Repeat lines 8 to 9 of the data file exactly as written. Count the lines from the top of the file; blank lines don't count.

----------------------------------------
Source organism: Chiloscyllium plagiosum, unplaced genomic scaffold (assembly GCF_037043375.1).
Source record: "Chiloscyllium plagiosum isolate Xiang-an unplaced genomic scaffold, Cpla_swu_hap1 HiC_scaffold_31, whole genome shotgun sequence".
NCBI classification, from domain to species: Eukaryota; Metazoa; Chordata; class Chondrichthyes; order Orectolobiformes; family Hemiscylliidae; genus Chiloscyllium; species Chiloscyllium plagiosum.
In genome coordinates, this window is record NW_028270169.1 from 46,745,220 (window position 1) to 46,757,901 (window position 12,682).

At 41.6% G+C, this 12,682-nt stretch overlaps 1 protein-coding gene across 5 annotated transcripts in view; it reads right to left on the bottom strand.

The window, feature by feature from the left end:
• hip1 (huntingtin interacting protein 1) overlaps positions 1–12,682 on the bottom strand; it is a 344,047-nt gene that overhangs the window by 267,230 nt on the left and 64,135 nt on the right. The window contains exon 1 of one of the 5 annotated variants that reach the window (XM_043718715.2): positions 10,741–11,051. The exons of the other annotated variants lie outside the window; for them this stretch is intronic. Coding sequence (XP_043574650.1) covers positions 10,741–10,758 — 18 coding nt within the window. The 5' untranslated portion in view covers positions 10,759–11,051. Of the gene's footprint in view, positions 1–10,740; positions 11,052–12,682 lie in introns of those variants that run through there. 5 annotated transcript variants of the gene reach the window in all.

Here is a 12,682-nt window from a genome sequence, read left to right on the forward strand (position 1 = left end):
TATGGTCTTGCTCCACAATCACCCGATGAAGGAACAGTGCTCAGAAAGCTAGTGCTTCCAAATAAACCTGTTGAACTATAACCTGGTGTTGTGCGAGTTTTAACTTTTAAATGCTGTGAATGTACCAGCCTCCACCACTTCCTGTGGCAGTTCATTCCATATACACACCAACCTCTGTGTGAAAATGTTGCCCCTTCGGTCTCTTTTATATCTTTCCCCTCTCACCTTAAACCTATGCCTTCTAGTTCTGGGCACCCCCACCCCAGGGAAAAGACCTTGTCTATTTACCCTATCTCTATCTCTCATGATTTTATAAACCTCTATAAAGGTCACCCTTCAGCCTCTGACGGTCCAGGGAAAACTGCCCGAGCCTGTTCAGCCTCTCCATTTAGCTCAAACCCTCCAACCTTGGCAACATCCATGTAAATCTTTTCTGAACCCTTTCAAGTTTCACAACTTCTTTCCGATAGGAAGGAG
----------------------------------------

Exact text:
Here is a 12,682-nt window from a genome sequence, read left to right on the forward strand (position 1 = left end):
TATGGTCTTGCTCCACAATCACCCGATGAAGGAACAGTGCTCAGAAAGCTAGTGCTTCCAAATAAACCTGTTGAACTATAACCTGGTGTTGTGCGAGTTTTAACTTTTAAATGCTGTGAATGTACCAGCCTCCACCACTTCCTGTGGCAGTTCATTCCATATACACACCAACCTCTGTGTGAAAATGTTGCCCCTTCGGTCTCTTTTATATCTTTCCCCTCTCACCTTAAACCTATGCCTTCTAGTTCTGGGCACCCCCACCCCAGGGAAAAGACCTTGTCTATTTACCCTATCTCTATCTCTCATGATTTTATAAACCTCTATAAAGGTCACCCTTCAGCCTCTGACGGTCCAGGGAAAACTGCCCGAGCCTGTTCAGCCTCTCCATTTAGCTCAAACCCTCCAACCTTGGCAACATCCATGTAAATCTTTTCTGAACCCTTTCAAGTTTCACAACTTCTTTCCGATAGGAAGGAG